Generating noise is useful in games, simulation and audio. Making a repeatable sequence of pseudorandom numbers is easy using the
rand(). For a given seed, set using
srand(seed), the sequence is always the same, but sequential numbers generated are relatively uncorrelated. But see the wiki article for much more information. There are other approaches to pseudornamdom generation, including linear-feedback shift registers,
which are very easy to implement and quick to execute. But what if you
want to get a different sequence every time. Then you need a random
seed. No process which is phase-locked to the system clock can give you a
random seed. You need some source of unsynced entropy! The source could
be a user generated button push interval or an ethernet packet arrival
time. In these examples, I used a floating ADC input.
- In the first example,
I used an unterminated (floating) ADC input as a source of entropy,
followed by a second, shifted, ADC reading 1 millsecond later, then use
that 15 bit number as a seed for the
rand()function. The images below show hstograms of 15-bit values, binned into 240 bins. The left image uses the full algorithm, the right image is just the shifted sum of the two ADC readings. Both histograms are fairly flat. With about 24,000 points in 240 bins, there is an average of 100/bin, so the RMS noise on the histogram should be about 10%. (project ZIP)
- In the second example,
bandlimited white noise is generated on a PWM channel using a new
random seed every time you ask for a new seed. There is an ISR running
at 39062 Hz (40 MHz/1024) which generates the white noise using
rand(), does the filtering, and sets to the 10-bit PWM sample rate. OC3 is used and is connected to pin 21 using the RPB10 in PPS. There are three threads, a keypad thread, a system timer thread, and the seed generator thread.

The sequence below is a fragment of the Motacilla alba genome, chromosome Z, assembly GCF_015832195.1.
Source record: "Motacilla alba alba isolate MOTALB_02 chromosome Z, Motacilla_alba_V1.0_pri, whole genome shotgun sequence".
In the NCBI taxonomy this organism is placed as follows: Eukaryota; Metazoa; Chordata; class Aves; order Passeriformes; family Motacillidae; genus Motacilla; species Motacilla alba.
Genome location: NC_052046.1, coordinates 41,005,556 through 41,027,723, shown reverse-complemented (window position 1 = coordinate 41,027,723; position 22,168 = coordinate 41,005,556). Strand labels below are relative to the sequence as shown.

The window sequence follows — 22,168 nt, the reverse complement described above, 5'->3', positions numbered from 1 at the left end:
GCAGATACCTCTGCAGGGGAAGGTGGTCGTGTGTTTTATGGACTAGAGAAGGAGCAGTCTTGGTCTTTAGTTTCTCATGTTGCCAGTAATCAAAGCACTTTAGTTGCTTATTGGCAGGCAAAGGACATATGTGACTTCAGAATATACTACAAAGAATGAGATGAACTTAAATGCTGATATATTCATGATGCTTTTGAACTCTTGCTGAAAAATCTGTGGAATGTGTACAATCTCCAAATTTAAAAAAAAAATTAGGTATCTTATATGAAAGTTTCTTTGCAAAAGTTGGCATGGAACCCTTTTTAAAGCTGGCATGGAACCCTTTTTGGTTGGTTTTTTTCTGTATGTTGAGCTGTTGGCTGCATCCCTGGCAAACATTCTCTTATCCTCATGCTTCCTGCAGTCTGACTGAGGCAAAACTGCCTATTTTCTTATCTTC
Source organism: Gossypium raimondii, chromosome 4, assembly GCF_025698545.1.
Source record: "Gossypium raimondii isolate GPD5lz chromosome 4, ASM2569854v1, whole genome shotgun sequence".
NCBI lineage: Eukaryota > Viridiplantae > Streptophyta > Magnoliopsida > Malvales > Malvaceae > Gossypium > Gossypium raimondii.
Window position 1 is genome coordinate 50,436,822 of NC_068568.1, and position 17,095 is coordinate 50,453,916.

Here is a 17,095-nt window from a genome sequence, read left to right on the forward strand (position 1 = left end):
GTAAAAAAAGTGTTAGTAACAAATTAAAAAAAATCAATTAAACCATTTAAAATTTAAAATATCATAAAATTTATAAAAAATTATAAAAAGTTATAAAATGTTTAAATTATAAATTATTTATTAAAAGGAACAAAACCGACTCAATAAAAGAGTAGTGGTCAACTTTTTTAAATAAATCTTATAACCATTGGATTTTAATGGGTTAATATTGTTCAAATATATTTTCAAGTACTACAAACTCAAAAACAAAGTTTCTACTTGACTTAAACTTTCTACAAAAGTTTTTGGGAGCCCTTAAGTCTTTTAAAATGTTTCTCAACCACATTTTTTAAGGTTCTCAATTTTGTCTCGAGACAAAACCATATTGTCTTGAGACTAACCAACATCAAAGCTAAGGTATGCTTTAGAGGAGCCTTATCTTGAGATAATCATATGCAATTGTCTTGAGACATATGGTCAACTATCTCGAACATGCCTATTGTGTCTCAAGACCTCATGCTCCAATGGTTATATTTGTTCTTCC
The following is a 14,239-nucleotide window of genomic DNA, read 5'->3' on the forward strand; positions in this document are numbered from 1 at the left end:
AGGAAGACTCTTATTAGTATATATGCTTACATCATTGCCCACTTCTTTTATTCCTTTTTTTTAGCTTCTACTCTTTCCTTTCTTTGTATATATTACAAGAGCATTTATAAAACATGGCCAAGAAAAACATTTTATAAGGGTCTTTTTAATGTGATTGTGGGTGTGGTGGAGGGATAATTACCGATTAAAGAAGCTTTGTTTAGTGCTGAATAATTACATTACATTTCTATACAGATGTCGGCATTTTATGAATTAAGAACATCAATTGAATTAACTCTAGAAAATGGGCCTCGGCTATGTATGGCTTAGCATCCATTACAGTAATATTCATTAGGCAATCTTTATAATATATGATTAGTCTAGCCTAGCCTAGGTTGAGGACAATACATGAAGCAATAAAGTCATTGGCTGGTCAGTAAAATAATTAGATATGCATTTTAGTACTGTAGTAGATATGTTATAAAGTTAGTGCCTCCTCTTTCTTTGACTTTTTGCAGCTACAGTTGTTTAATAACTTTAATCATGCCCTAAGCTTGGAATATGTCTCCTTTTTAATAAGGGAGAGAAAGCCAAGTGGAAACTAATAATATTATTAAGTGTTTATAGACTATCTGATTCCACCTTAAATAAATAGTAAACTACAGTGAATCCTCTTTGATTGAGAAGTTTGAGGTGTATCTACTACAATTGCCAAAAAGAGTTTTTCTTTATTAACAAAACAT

The keypad thread does most of the work:
-- Spawns a seed thread to get a new seed, and resets the histogram, when the # key is pressed
-- Turns off a PWM random noise generator when 0 key is pressed
-- Turns on a PWM random noise generator and plots a histogram of noise when 1 key is pressed
-- Sets a filter coefficient when keys 1 to 7 are pressed. Frequencies very from 0.005 to 0.5 of the Nyquist frequency.
The code uses 2.14 fixed point for the digital lowpass filter. (project ZIP). the left image below shows the power spectrum for the fiter set to 1KHz and filtered through an analog RC lowpass with a cutoff frequency of 10,000 radians/sec. Spectrum is flat up to about 1 KHz, then drops 10 or 12 db over the next factor of two in frequency, correspoinding to a 2-pole filter (one digital, one analog). Higher frequency spikes are caused by aliasing of the PWM carrier frequency. The right image below removes the analog filter and sets the digital filter to 9.8 KHz. You can see a clear dropoff at about 9 or 10 KHz, bottoming out at 21 KHz, then increasing again with a large spike at the location of Cursor-1, which is at 39 KHz, the PWM carrier frequency. My guess is that the secondary hump and all the other spikes are aliased data because of the energy at the PWM carrier frequency. Since human hearing stops around 20 KHz, the high frequency junk is inaudible. Of course outputing the data to a real DAC would solve this completely.
- This example generates noise using a linear feedback shift register (LFSR) instead of
rand(). The four statements makeing one shift operation take 10 cycles to execute, compared to 35 cycles for rand(). As in the last example, bandlimited white noise is generated on a PWM channel using a new random seed every time you ask for a new seed. There is an ISR running at 39062 Hz (40 MHz/1024) which generates the white noise using the LFSR, does the filtering, and sets to the 10-bit PWM sample rate. There are three threads, a keypad thread, a system timer thread, and the seed generator thread. (project...